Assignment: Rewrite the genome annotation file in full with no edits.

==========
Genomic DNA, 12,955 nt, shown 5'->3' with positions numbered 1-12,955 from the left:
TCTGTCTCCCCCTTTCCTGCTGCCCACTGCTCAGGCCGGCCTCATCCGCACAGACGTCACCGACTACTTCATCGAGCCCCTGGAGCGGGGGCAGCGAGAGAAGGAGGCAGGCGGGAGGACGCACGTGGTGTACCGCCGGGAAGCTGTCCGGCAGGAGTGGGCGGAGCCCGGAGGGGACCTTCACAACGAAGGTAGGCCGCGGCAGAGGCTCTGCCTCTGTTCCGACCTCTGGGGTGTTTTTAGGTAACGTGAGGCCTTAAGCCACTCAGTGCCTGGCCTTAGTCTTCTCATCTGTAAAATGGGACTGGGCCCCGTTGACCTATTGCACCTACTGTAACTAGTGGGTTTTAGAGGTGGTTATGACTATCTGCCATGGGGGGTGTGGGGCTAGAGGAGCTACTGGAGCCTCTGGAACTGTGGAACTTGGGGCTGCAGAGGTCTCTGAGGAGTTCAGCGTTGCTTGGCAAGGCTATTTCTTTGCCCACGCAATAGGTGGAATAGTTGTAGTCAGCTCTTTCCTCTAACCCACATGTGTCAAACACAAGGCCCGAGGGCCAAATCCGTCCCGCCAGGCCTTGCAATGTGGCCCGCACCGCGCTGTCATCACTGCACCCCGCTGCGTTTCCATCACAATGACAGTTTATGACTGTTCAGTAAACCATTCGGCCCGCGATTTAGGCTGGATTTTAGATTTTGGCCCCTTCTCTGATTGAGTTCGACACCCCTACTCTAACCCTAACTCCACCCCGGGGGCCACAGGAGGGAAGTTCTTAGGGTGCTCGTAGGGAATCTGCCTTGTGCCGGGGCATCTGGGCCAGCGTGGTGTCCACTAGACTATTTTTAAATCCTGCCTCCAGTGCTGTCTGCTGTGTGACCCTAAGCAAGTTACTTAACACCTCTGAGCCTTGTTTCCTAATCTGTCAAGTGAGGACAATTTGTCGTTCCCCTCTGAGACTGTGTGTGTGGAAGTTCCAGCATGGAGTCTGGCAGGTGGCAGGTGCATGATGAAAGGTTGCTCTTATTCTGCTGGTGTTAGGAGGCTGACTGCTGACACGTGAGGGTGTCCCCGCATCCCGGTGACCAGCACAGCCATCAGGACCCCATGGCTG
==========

Genomic DNA, 12,955 nt, shown 5'->3' with positions numbered 1-12,955 from the left:
TCTGTCTCCCCCTTTCCTGCTGCCCACTGCTCAGGCCGGCCTCATCCGCACAGACGTCACCGACTACTTCATCGAGCCCCTGGAGCGGGGGCAGCGAGAGAAGGAGGCAGGCGGGAGGACGCACGTGGTGTACCGCCGGGAAGCTGTCCGGCAGGAGTGGGCGGAGCCCGGAGGGGACCTTCACAACGAAGGTAGGCCGCGGCAGAGGCTCTGCCTCTGTTCCGACCTCTGGGGTGTTTTTAGGTAACGTGAGGCCTTAAGCCACTCAGTGCCTGGCCTTAGTCTTCTCATCTGTAAAATGGGACTGGGCCCCGTTGACCTATTGCACCTACTGTAACTAGTGGGTTTTAGAGGTGGTTATGACTATCTGCCATGGGGGGTGTGGGGCTAGAGGAGCTACTGGAGCCTCTGGAACTGTGGAACTTGGGGCTGCAGAGGTCTCTGAGGAGTTCAGCGTTGCTTGGCAAGGCTATTTCTTTGCCCACGCAATAGGTGGAATAGTTGTAGTCAGCTCTTTCCTCTAACCCACATGTGTCAAACACAAGGCCCGAGGGCCAAATCCGTCCCGCCAGGCCTTGCAATGTGGCCCGCACCGCGCTGTCATCACTGCACCCCGCTGCGTTTCCATCACAATGACAGTTTATGACTGTTCAGTAAACCATTCGGCCCGCGATTTAGGCTGGATTTTAGATTTTGGCCCCTTCTCTGATTGAGTTCGACACCCCTACTCTAACCCTAACTCCACCCCGGGGGCCACAGGAGGGAAGTTCTTAGGGTGCTCGTAGGGAATCTGCCTTGTGCCGGGGCATCTGGGCCAGCGTGGTGTCCACTAGACTATTTTTAAATCCTGCCTCCAGTGCTGTCTGCTGTGTGACCCTAAGCAAGTTACTTAACACCTCTGAGCCTTGTTTCCTAATCTGTCAAGTGAGGACAATTTGTCGTTCCCCTCTGAGACTGTGTGTGTGGAAGTTCCAGCATGGAGTCTGGCAGGTGGCAGGTGCATGATGAAAGGTTGCTCTTATTCTGCTGGTGTTAGGAGGCTGACTGCTGACACGTGAGGGTGTCCCCGCATCCCGGTGACCAGCACAGCCATCAGGACCCCATGGCTG